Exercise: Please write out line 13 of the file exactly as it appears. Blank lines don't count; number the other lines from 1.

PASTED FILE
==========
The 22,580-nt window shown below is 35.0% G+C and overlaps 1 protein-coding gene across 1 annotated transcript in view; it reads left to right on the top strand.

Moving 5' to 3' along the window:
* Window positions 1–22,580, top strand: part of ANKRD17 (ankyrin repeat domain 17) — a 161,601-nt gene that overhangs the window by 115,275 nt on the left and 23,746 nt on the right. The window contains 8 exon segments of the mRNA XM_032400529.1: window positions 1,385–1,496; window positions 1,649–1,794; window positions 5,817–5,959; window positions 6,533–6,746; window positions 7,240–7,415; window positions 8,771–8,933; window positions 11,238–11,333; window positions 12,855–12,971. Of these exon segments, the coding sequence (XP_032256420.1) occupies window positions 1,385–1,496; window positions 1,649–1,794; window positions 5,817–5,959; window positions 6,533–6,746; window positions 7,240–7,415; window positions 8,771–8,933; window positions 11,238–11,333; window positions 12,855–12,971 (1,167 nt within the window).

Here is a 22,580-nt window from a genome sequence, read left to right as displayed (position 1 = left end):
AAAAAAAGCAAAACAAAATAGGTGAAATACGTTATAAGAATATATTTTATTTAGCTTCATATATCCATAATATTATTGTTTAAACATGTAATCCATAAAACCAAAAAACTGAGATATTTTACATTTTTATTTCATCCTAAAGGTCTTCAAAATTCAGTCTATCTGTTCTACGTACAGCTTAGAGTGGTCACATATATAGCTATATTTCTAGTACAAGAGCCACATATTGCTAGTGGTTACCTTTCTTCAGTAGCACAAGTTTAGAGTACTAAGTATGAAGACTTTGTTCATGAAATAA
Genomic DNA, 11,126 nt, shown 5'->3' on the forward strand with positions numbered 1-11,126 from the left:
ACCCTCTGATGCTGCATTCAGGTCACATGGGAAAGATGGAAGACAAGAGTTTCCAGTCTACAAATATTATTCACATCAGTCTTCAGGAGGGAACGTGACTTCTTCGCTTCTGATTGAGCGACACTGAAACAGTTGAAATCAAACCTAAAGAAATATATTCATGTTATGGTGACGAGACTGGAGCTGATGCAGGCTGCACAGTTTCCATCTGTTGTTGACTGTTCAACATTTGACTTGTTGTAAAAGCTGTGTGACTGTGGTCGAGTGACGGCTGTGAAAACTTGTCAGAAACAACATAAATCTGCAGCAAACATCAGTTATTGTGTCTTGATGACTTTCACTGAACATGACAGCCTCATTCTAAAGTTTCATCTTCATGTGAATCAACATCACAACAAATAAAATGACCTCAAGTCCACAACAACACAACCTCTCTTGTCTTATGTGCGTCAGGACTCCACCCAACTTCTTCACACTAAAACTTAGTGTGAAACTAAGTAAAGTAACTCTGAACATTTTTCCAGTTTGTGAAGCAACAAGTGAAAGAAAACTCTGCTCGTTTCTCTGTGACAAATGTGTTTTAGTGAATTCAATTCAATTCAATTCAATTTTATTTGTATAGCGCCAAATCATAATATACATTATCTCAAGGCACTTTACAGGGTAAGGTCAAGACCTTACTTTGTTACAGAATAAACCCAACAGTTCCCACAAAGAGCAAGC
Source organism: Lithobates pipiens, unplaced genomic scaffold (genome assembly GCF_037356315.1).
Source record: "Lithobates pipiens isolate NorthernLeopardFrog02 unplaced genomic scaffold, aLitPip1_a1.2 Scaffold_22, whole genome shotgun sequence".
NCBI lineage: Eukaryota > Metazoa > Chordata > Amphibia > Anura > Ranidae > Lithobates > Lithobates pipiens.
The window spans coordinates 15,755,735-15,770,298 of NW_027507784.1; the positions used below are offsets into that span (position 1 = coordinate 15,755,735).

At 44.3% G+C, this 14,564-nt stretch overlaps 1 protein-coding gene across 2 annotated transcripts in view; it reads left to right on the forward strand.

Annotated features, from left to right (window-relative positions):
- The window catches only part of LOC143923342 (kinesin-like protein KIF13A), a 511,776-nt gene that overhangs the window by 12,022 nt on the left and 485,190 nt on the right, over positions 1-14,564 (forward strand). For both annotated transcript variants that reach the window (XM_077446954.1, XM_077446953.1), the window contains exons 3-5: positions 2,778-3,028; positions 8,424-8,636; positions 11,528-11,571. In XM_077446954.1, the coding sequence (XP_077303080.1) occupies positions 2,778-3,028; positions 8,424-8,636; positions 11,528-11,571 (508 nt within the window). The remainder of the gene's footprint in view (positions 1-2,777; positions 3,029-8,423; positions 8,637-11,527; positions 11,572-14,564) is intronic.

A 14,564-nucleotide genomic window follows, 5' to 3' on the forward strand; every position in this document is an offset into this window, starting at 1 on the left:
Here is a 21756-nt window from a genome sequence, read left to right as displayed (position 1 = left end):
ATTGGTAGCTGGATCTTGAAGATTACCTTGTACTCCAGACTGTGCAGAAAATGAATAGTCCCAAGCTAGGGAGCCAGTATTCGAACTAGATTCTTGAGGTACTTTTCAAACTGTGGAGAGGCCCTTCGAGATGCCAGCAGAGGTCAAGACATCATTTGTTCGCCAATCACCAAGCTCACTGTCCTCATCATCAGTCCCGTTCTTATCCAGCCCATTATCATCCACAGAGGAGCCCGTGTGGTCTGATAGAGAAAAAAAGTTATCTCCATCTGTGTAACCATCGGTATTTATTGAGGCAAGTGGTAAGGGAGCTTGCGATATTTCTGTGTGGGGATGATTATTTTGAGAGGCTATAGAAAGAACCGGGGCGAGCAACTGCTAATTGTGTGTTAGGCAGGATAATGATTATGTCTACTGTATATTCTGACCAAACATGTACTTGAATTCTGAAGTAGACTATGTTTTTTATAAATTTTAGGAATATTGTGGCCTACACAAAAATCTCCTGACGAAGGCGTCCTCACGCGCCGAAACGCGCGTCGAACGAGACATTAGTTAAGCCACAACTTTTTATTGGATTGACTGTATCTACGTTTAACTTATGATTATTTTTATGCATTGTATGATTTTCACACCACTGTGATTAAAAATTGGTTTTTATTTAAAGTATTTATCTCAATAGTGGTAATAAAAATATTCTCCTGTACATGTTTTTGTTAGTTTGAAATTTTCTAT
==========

Annotated features, from left to right (window-relative positions):